1. yes, in the content script, the wrapped document object is ‘window’. If you want an unwrapped version then, lke in Greasemonkey, we have ‘unsafeWindow’ as well, with the obvious related security concerns.

      2. for same-domain access you can make xhr requests as normal in the content script. For example, if you load jQuery in your contentScriptFile list, you can then do $.get(…). If you want cross-domain requests, you should instead use the Request code in main.js.

      3. the SDK provides the simple-storage api: https://addons.mozilla.org/en-US/developers/docs/sdk/1.1/packages/addon-kit/docs/simple-storage.html If you have more complex needs you could create a CommonJS module that provides access to indexdb.

      4. the SDK doesn’t provide a Greasemonkey compatibility bridge, and we don’t currently have plans to. One of the key things about the SDK however is that it is extensible, and we’re thinking about how to promote and support this extensibility. It should be totally possible to implement something using the SDK that runs Greasemonkey scripts, however I suspect this will be a significant task.

  3. John Nagle wrote on ::

    Thanks.

    Now I’m struggling with visibility and namespace issues as I convert Greasemonkey code.

    1. “contentScript” is a string which is executed in the Javascript context of the page. So I can’t access any of the add-on’s code from there. That code executes in a different namespace. So how can I get to the add-on script’s code from code in “contentScript”?

    2. “require” in Greasemonkey imports top-level objects into the global namespace of the add-on. “require” in the new Mozilla add-on API imports the file into a variable. If I import two files with “require”, they can’t see each other’s top-level names. It looks like each file has to “require” everything it needs, and must then reference all imported names relative to the name under which the file was imported. Is that right, or is there an easier way?

  4. John Nagle wrote on ::

    Disregard previous question. I’ve figured out how to load my add-on code into the content side.

  5. John Nagle wrote on ::

    There’s a real show-stopper in converting Greasemonkey plugins, or anything that uses XMLHttpRequest – the add-on API doesn’t support XML. In a quick 30-hour purge last year, some developers pulled XML support. See

    https://bugzilla.mozilla.org/show_bug.cgi?id=611042

    It looks like the add-ons group has a You Will Use JSON Or Else attitude.

    (Yes, I suppose some complex workaround involving sending XML to the content script to be parsed and returned is possible. Possible, but lame.)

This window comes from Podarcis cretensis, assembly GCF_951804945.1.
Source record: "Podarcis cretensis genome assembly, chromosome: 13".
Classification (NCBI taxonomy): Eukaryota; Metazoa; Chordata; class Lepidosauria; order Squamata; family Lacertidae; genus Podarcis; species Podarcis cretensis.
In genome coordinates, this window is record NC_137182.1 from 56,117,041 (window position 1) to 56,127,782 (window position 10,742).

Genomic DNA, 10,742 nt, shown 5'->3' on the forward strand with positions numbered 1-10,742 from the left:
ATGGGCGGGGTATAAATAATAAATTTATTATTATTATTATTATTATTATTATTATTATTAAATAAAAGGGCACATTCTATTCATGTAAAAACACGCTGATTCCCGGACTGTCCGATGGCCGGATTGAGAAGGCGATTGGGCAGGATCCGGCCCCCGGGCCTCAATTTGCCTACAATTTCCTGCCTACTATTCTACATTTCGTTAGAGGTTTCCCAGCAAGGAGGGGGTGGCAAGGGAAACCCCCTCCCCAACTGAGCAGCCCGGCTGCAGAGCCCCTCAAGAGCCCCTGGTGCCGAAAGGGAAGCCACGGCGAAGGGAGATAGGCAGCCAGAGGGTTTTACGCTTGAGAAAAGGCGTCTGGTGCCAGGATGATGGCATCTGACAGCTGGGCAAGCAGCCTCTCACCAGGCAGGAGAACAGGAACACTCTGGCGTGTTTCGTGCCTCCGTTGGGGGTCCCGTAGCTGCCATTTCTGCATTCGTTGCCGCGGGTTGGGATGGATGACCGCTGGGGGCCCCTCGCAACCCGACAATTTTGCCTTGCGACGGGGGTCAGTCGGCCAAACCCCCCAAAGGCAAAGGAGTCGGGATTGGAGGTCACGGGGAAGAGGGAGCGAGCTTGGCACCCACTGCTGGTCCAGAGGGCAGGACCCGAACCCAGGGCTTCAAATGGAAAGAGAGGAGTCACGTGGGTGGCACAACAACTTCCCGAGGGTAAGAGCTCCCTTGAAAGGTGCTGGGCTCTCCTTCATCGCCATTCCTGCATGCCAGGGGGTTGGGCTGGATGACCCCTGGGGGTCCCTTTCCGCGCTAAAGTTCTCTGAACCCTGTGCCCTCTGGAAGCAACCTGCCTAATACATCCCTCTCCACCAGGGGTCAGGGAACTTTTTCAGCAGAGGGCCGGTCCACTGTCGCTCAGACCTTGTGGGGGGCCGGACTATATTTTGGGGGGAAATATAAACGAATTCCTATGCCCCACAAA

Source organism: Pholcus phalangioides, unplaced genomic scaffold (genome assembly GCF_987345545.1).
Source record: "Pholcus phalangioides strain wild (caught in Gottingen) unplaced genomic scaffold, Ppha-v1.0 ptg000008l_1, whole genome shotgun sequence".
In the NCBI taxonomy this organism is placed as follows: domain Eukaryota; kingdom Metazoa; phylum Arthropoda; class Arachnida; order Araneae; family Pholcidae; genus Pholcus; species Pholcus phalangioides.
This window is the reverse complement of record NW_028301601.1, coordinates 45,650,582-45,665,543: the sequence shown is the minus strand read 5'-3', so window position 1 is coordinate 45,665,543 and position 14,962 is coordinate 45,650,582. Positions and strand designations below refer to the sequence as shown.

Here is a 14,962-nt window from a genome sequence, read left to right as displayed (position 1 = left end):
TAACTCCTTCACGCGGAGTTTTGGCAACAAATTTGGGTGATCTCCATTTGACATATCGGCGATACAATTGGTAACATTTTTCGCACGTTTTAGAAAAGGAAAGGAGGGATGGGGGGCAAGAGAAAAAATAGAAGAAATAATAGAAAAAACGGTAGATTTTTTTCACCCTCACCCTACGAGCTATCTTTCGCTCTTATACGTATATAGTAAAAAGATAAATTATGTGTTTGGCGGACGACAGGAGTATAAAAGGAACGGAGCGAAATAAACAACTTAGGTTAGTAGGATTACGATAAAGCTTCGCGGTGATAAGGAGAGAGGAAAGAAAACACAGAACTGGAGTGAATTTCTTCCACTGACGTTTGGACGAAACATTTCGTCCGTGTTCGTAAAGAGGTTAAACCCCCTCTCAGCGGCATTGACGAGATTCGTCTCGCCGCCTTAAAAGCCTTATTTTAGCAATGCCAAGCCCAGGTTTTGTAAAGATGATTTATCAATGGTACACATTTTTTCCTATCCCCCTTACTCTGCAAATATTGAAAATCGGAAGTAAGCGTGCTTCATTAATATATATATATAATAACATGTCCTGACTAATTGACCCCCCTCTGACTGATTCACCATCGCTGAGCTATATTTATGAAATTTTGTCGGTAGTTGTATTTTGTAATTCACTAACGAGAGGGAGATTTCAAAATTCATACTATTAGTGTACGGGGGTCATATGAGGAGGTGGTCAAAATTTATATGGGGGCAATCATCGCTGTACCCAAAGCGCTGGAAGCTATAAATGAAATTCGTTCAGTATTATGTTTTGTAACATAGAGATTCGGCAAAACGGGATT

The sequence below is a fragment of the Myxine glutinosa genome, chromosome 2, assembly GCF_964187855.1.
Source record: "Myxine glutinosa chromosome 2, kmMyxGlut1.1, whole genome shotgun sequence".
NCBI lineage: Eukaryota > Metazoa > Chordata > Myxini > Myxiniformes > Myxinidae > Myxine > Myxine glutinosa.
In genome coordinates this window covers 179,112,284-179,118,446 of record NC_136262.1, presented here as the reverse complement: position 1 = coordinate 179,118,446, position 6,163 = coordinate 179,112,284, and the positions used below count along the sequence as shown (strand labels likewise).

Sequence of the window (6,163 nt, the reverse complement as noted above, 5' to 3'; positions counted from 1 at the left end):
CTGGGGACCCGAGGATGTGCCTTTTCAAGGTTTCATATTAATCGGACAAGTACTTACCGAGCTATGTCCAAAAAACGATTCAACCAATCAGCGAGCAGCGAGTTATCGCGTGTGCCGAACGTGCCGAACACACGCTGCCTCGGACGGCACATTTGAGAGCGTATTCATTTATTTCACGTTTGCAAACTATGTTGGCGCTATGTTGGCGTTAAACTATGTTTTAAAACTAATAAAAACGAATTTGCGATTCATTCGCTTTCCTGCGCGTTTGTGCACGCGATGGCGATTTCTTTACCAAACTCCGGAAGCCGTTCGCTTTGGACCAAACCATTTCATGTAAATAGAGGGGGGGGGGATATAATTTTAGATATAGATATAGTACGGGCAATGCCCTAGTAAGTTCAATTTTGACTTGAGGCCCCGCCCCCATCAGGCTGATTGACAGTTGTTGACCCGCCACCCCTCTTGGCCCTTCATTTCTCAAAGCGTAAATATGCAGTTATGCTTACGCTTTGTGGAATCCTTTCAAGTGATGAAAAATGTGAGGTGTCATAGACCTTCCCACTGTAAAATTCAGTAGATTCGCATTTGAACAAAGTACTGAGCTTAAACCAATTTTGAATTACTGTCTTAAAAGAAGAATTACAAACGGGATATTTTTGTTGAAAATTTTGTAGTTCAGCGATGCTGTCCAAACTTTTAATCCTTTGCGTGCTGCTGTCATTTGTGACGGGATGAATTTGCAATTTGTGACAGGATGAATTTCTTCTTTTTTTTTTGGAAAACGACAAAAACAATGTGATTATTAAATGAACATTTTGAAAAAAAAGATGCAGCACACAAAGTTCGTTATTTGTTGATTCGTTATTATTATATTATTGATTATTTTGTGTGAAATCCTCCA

1. Jeff Griffiths wrote on ::

      Hi John,

      You’re absolutely right, we don’t currently support XML particularly well. I should point out for the future that, on our roadmap is a section called ‘hug the web harder’:

      https://wiki.mozilla.org/Features/Jetpack/Make_Add-on_SDK_Hug_the_Web_Harder

      One of the items that falls under this is some work to expose the full XMLHttpRequest object in the addon code scope. There are a few other rough edges similar to this that we are tracking as well.

  6. John Nagle wrote on ::

    I gave up on XML and added JSON capability to the server to which my add-on talks. Sigh.

    Next problem: I have some kind of race condition in DOM updates that doesn’t occur with Greasemonkey. My add-on modifies a page by adding rating icons to links. At page startup, each link gets an “in progress” rating icon, which is an animated GIF image. That’s done by the content script. The domains involved are then sent to the add-on code over a port, where a Request is made to a remote server. When a reply from the server comes back, the callback sends replies over a port back to the content script, where an “on” function then replaces the icons with appropriate rating icons.

    Most of the time, this works. But sometimes, the “in progress” icon never gets visibly replaced. I have lots of logging info running under “cfx run”, and I can see the events that update the DOM with a new icon. The DOM is being updated with the new icon, but it doesn’t get rendered.

    If I disable the code that inserts the “in progress” icon, the rating icons always appear properly, so the icon insertion works. Trouble occurs when two updates to the icon are made in rapid succession before the page gets re-rendered. Are there any known race conditions in that area? I’m running under cfx, and with a lot of logging turned on, so it takes seconds for this to happen. That may affect the timing. (Incidentally, why does running under cfx with logging do disk I/O each time a console log message is printed?)

    The add-on code that updates the DOM is shared with the Greasemonkey plug-in version (they even share most of the smae Javascript files), which works fine. So I don’t think it’s that part of the system.

    I know, this isn’t enough information. I’m trying to narrow this down. My question is whether it’s possible that two updates to the DOM made before the page re-renders could be done out of order.

    1. Jeff Griffiths wrote on ::

      Hi John,

      I think you are right that there is likely a race condition involved, perhaps introduced through an interaction in how the SDK applies content scripts to the page and how your code works. My best suggestion for getting help would be to re-post this to the Jetpack google group:

      http://groups.google.com/group/mozilla-labs-jetpack/

      If possible, it would be great to take a look at your code as well.

      1. John Nagle wrote on ::

        It turns out that there’s some intermittent bug in “element.getElementsByTagName” which appears only in Jetpack add-ons, not in Greasemonkey code. About 10% of the time, “element.getElementsByTagName” returns an empty array. Checking code verifies this. Workaround code has been posted.

        Discussed on Jetpack forum:

        https://forums.mozilla.org/addons/viewtopic.php?f=27&t=4056&p=12475#p12475

        Bug report filed:
        https://bugzilla.mozilla.org/show_bug.cgi?id=693076

        1. Jeff Griffiths wrote on ::

          John: thanks for following up with that groups post & bug report, we really appreciate your time and effort!